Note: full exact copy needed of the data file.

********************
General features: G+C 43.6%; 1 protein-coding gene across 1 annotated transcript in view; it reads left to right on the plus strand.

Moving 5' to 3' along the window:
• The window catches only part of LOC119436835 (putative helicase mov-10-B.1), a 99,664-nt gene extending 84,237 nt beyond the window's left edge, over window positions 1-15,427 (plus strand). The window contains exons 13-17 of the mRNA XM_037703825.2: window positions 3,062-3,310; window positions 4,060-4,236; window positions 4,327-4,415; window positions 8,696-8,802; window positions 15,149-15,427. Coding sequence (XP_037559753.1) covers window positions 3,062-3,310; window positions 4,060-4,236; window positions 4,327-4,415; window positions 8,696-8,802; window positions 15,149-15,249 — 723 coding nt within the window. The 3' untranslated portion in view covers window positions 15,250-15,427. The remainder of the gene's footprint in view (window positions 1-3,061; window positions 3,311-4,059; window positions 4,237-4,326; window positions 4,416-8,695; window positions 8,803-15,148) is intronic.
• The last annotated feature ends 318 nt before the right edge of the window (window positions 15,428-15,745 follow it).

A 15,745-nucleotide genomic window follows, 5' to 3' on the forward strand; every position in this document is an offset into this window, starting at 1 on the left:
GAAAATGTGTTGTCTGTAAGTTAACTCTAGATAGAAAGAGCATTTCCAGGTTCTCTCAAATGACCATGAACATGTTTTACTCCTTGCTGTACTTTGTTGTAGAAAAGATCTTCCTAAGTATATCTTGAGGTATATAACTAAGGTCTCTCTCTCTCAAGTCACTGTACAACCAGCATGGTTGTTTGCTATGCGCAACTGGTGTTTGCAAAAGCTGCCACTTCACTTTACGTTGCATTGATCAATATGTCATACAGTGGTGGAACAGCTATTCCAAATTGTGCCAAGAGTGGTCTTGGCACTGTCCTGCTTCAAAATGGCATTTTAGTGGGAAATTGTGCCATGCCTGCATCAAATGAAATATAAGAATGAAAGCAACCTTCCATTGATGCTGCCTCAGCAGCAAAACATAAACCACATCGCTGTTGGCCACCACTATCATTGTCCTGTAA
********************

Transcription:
General features: G+C 43.6%; 1 protein-coding gene across 1 annotated transcript in view; it reads left to right on the plus strand.

Moving 5' to 3' along the window:
• The window catches only part of LOC119436835 (putative helicase mov-10-B.1), a 99,664-nt gene extending 84,237 nt beyond the window's left edge, over window positions 1-15,427 (plus strand). The window contains exons 13-17 of the mRNA XM_037703825.2: window positions 3,062-3,310; window positions 4,060-4,236; window positions 4,327-4,415; window positions 8,696-8,802; window positions 15,149-15,427. Coding sequence (XP_037559753.1) covers window positions 3,062-3,310; window positions 4,060-4,236; window positions 4,327-4,415; window positions 8,696-8,802; window positions 15,149-15,249 — 723 coding nt within the window. The 3' untranslated portion in view covers window positions 15,250-15,427. The remainder of the gene's footprint in view (window positions 1-3,061; window positions 3,311-4,059; window positions 4,237-4,326; window positions 4,416-8,695; window positions 8,803-15,148) is intronic.
• The last annotated feature ends 318 nt before the right edge of the window (window positions 15,428-15,745 follow it).

A 15,745-nucleotide genomic window follows, 5' to 3' on the forward strand; every position in this document is an offset into this window, starting at 1 on the left:
GAAAATGTGTTGTCTGTAAGTTAACTCTAGATAGAAAGAGCATTTCCAGGTTCTCTCAAATGACCATGAACATGTTTTACTCCTTGCTGTACTTTGTTGTAGAAAAGATCTTCCTAAGTATATCTTGAGGTATATAACTAAGGTCTCTCTCTCTCAAGTCACTGTACAACCAGCATGGTTGTTTGCTATGCGCAACTGGTGTTTGCAAAAGCTGCCACTTCACTTTACGTTGCATTGATCAATATGTCATACAGTGGTGGAACAGCTATTCCAAATTGTGCCAAGAGTGGTCTTGGCACTGTCCTGCTTCAAAATGGCATTTTAGTGGGAAATTGTGCCATGCCTGCATCAAATGAAATATAAGAATGAAAGCAACCTTCCATTGATGCTGCCTCAGCAGCAAAACATAAACCACATCGCTGTTGGCCACCACTATCATTGTCCTGTAA